SQL Server Performance

Join order difference

Discussion in 'SQL Server 2008 T-SQL Performance Tuning' started by WingSzeto, May 10, 2011.

  1. WingSzeto Member

    We are using SQL 2008 std on two SQL server computers. One is the publisher and the other one is subscriber. We have a query running (see below) on both the publishing server and the subscriber server. When I check the execution plan, They have a slight difference, which is the join order. Here are the query and some details.
    Select 1 from tblMember_Activity ma
    inner join tblSchedule_Activity sa on ma.activity_id = sa.activity_ID
    inner join tblSchedule_location sl on sa.SchAct_ID = sl.SchAct_ID
    where sl.SchLoc_ID = xxxxxx
    tblMember_Activity has the primary key of Memeber_ID and Activity_ID
    tblSchedule_Activity has the primiary key of SchAct_ID. Activity_ID is one of the fields in this table.
    tblSchedule_location has the primary key of SchAct_ID and SchLoc_ID
    On the publisher SQL server, the execution plan shows it uses a nested loops join between tblMember_Activity and tblSchedule_location first and then the result set is used for another nested loop join with tblSchedule_Activity. This order of joins totally doesn't make any sense as there is no key to join between tblMember_Activity and tblActivity_location. In fact, the nested loop join shows a yellow triangle warning indicates that there is no join predicate. On the subscriber server, the join order is followed as how the query is written. The subscriber one executes in less than couple secs. The publisher one takes > 1 minute. If I use the query hint 'Force Order', then the publisher one would be done in less than couple secs. Since the tables involved are in the replication, they have the same # of records and indexes. Index statistics update are done the same way and same time (once every day). Optimizer on both servers chose the same indexes and the only difference is the Join order.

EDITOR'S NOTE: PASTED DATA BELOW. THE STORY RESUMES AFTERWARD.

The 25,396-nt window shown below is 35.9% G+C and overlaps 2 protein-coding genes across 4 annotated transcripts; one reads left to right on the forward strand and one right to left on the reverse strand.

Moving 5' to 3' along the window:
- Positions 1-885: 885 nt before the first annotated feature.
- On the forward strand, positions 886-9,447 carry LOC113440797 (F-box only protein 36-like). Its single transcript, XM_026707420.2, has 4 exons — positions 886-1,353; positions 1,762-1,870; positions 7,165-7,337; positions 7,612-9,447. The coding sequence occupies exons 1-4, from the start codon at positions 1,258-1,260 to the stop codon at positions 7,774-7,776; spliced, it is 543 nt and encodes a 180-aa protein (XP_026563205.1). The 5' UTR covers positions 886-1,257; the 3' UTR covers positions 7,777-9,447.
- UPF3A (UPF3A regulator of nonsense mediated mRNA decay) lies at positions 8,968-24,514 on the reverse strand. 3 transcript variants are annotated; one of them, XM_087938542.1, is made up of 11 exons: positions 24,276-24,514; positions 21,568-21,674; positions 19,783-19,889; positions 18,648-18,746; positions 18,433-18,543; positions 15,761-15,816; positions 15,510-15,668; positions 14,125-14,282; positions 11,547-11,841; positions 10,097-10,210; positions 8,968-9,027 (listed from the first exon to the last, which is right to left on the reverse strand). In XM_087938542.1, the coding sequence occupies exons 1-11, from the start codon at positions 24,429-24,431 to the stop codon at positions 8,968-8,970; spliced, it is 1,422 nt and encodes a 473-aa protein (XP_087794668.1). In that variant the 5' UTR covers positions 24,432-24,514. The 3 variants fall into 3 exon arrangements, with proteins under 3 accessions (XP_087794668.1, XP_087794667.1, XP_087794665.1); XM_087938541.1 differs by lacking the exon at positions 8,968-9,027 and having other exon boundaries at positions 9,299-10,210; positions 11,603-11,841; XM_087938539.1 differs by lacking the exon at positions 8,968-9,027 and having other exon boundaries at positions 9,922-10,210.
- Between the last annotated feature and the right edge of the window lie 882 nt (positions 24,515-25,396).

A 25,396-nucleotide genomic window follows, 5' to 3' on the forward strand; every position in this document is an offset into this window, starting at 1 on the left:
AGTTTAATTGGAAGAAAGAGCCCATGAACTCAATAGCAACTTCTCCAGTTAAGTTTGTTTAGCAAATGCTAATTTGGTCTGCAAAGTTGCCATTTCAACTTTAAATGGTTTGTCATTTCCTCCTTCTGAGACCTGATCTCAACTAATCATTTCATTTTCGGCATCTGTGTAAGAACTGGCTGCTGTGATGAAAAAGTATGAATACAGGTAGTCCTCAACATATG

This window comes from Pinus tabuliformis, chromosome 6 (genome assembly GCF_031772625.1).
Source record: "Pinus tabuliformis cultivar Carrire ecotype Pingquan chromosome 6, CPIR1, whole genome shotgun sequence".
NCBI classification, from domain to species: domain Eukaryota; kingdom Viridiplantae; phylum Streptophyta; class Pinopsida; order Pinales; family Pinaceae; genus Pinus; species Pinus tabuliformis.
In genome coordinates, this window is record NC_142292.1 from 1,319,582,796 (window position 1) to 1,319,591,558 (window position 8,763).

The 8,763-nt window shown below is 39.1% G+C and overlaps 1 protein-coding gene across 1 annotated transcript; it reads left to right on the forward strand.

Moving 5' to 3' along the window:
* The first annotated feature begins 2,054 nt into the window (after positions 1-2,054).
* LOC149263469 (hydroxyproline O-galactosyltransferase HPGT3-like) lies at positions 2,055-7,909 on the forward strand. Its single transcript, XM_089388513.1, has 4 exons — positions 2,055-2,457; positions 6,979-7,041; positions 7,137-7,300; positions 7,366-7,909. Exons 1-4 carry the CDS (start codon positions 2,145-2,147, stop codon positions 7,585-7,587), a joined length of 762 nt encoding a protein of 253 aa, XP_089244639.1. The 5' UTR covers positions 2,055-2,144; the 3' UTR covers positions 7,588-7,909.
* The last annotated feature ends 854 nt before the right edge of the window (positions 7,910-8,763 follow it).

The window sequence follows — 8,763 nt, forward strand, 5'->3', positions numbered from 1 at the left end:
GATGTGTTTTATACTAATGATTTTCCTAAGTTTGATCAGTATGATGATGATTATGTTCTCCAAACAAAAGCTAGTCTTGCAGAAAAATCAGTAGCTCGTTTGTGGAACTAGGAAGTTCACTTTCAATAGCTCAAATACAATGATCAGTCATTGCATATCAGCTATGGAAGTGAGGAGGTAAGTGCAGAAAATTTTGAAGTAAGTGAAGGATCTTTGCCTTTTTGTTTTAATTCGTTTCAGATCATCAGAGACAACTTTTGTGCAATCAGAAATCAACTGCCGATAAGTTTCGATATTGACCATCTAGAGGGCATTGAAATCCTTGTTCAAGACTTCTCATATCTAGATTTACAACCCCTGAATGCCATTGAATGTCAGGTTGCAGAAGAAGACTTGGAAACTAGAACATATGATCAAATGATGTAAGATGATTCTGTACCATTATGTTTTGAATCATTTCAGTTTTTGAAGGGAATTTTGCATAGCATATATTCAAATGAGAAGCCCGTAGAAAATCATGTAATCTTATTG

Can someone help me understand why the join order is different?
    w
  2. pyale New Member

    Just because the 2 databases are replicated does not mean that the indexes need to be identical (I'm assuming you do mean replication and not log shipping?). However, you say the QEP uses the same indexes in each case, so I guess they're OK. Can you confirm that the SQLServer versions (including Sp / CU levels) are identical? Is the hardware different? (eg. does one server have more CPU cores available, and you're allowing parallelism)? How are you evaluating the query plans? Are you retrieving them from memory using DMVs, or are you running the queries on each server in turn using SSMS? If so, are all the execution options in SSMS identical? (Particularly watch out for the ARITHABORT setting - this can make a huge difference to the query plan being generated).

    Just some suggestions :)

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